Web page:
In fact, two thirds of adult viewers who took part in the research, told Ofcom they were unaware of the symbol at altogether. The regulator also discovered that the lack of awareness was greatest with older viewers. Of viewers aged between 55 to 64, 74% of were unaware of the product placement alert, increasing to 79% for those aged 65 and over. The levels of awareness were found not to be influenced by either gender or socio-economic factors.
The 'P' symbol was introduced to advise viewers that a brand had paid to have its product, or products, included in a programme. Product placement has been a feature of movies for some while, but first appeared in a British television programme in 2011 when a Nescafe Dulce Gusto appeared in cookery slot on ITV's "Good Morning" show.
Other interesting details to emerge from the survey included:
- 19% of adult viewers said they had spotted the symbol on television, but were unable to correctly identify exactly what it represented;
- Currently, product placement is allowed in films, TV series, entertainment and sports programmes;
- Product placement is not allowed in news or children's programmes or in those with a religious, current affairs or consumer focus;
- Greater recall of mainstream TV regulation than that of product placement
- 82% of UK adults correctly stated that TV programmes are regulated, and aware of rules and guidelines about what could and couldn’t be shown;
- Greatest awareness of TV regulation was found in adults aged 35 and over, with 85% of those sampled correctly answering questions on the subject.
- 16 to 34 year olds were marginally less aware, with 76% knowing about TV regulation;
- 65% of UK adults were unaware of how programmes are regulated and who is responsible for the regulation.
The survey was conducted for Ofcom by research agency Saville Rossiter-Base. Respondents were interviewed face-to-face in their homes.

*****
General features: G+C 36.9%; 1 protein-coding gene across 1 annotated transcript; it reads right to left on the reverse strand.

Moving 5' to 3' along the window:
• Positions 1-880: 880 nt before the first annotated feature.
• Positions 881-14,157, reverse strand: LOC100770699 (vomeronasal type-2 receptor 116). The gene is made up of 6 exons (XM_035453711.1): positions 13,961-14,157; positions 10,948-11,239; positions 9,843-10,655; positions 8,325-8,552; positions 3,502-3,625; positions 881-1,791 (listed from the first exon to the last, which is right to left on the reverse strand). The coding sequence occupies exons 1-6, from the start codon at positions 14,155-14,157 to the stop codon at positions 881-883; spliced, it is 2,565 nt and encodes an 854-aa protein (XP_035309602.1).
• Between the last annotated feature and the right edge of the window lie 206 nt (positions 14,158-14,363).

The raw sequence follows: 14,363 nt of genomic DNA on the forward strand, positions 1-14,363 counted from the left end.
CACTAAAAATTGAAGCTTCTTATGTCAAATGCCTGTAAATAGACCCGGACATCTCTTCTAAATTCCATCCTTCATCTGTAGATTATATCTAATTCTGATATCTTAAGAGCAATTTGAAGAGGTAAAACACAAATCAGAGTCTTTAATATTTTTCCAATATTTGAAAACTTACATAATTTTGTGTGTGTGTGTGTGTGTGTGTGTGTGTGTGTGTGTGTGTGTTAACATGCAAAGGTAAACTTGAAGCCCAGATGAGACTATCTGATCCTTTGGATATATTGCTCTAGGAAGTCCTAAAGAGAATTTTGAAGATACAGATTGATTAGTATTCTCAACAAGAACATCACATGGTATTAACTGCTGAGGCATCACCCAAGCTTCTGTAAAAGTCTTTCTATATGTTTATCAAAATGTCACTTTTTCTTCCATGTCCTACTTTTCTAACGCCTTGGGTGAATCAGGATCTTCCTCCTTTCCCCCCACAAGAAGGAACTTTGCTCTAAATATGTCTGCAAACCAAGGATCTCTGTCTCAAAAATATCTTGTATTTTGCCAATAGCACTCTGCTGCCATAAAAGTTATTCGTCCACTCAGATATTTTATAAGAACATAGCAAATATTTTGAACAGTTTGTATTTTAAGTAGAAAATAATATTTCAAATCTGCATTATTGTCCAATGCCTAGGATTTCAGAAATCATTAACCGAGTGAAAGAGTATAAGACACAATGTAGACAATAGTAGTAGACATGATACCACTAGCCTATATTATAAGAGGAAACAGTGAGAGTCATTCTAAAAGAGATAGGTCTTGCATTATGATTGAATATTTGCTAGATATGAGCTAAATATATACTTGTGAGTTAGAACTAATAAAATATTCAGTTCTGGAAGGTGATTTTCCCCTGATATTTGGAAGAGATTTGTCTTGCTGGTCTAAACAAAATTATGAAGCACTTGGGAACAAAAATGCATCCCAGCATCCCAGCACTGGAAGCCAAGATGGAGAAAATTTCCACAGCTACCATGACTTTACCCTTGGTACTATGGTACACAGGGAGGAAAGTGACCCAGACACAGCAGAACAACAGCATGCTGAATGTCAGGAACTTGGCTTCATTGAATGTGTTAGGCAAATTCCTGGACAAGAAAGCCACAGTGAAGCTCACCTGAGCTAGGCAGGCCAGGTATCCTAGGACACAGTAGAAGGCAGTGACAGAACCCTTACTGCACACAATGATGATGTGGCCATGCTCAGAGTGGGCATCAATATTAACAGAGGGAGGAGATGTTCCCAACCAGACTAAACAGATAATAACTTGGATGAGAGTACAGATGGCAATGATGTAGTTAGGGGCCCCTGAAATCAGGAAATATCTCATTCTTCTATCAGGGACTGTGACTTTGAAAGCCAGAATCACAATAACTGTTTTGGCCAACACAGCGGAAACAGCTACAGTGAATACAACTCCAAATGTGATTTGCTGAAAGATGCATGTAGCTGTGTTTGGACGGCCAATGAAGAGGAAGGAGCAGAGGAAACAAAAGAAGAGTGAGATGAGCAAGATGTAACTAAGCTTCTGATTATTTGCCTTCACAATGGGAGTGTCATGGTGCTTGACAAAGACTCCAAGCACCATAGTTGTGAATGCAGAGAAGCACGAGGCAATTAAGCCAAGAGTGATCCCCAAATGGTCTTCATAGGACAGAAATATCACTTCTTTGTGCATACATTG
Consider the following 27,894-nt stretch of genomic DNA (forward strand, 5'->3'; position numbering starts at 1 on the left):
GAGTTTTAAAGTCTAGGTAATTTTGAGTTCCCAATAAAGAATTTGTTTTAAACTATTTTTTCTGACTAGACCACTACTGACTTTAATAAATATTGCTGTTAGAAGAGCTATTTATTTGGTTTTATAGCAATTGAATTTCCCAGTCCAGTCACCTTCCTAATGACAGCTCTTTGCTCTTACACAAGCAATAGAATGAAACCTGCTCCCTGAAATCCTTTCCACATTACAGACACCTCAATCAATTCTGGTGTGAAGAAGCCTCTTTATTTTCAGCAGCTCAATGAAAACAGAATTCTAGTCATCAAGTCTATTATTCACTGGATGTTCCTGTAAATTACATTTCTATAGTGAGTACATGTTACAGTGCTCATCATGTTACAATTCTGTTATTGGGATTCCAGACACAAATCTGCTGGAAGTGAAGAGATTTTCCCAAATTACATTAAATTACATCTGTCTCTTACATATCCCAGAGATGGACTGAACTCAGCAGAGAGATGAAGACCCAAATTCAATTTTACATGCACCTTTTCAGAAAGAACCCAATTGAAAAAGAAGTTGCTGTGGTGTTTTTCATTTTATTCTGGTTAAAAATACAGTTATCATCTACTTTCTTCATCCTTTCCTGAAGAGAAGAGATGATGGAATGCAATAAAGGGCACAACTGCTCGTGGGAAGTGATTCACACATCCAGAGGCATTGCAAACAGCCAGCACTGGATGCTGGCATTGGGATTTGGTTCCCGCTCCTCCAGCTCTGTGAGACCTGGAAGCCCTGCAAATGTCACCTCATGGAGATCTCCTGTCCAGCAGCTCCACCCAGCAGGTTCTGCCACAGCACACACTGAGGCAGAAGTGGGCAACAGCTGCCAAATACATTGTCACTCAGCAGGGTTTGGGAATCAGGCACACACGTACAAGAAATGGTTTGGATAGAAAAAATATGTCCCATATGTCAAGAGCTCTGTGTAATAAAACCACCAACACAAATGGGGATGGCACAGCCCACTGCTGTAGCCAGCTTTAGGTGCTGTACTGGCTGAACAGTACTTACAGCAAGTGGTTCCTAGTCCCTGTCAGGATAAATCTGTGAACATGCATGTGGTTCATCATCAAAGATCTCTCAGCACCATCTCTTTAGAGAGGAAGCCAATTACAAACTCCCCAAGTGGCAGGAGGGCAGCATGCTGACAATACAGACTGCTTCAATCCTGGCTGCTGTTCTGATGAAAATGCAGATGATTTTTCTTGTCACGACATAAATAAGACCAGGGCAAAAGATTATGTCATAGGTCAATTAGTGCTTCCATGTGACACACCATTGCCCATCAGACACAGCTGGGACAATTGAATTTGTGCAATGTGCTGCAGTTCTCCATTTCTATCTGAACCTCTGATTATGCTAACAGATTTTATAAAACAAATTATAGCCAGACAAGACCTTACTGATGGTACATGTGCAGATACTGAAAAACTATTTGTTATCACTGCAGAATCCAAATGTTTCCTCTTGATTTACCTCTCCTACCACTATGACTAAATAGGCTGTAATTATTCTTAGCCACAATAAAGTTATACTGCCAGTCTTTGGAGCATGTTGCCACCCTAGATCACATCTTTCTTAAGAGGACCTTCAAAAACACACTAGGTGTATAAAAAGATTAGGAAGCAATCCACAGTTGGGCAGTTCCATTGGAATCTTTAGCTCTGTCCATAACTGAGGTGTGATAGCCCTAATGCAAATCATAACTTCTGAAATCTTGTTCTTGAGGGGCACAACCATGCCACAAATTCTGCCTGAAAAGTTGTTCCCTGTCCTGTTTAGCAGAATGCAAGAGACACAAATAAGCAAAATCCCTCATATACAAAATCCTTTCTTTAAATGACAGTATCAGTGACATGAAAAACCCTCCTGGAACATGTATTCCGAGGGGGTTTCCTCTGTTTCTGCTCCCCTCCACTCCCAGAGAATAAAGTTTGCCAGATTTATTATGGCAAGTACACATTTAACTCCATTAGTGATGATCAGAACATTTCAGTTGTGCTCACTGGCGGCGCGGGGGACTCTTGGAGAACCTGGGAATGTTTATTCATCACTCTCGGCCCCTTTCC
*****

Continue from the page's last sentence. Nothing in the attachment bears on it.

The survey took place in May, June, August and November 2014, with a total sampling of 2,074 UK adults aged 16 and over participating in the research.
Earlier this month, SES, Samsung and the BBC collaborated to demonstrate the first Digital Video Broadcasting (DVB) transmission of High Dynamic Range UHD TV at the annual SES Industry Days in Luxembourg. Content was sent via a SES satellite, straight to a Samsung SUHD TV, using the BBC Research & Development’s Hybrid Gamma (HDR) technology.
This collaboration allowed the partners to evaluate the feasibility of an end-to-end broadcast utilising a simultaneous delivery of standard dynamic range that could be decoded on both HDR receivers and legacy non-HDR receivers.
The event marked a significant development for the Ultra HD broadcast chain. Indeed, it showed how industry could launch new HDR UHD TV Services over DVB Broadcast Networks, that were able to fully exploit the potential of the next generation of consumer displays, whilst at the same time, providing high quality UHD TV Service to UHD Phase 1 Receivers already in the marketplace.
"High Dynamic Range (HDR) will significantly enhance how consumers will experience television in the future," said Thomas Wrede, Vice President, Reception Systems at SES. "An introduction of any HDR technology must be backwards compatible with existing DVB UHD 1 Phase 1 TVs that are already in consumers' homes. SES and Samsung, with this transmission over the ASTRA satellite system, are demonstrating that this backwards compatibility is possible today."
"Samsung is delighted to participate in this demonstration of a monumental step forward for the broadcast industry," said John Adam, head of business development and industrial affairs at Samsung Research UK. "By delivering UHD TV services that can address the growing market of UHD Phase 1 TVs, while also providing the best experience to consumers who are investing in the next generation of TV, Samsung is ready to fully endorse the BBC Research & Development's HDR technology as part of our overall drive towards the best consumer experience in UHD TV."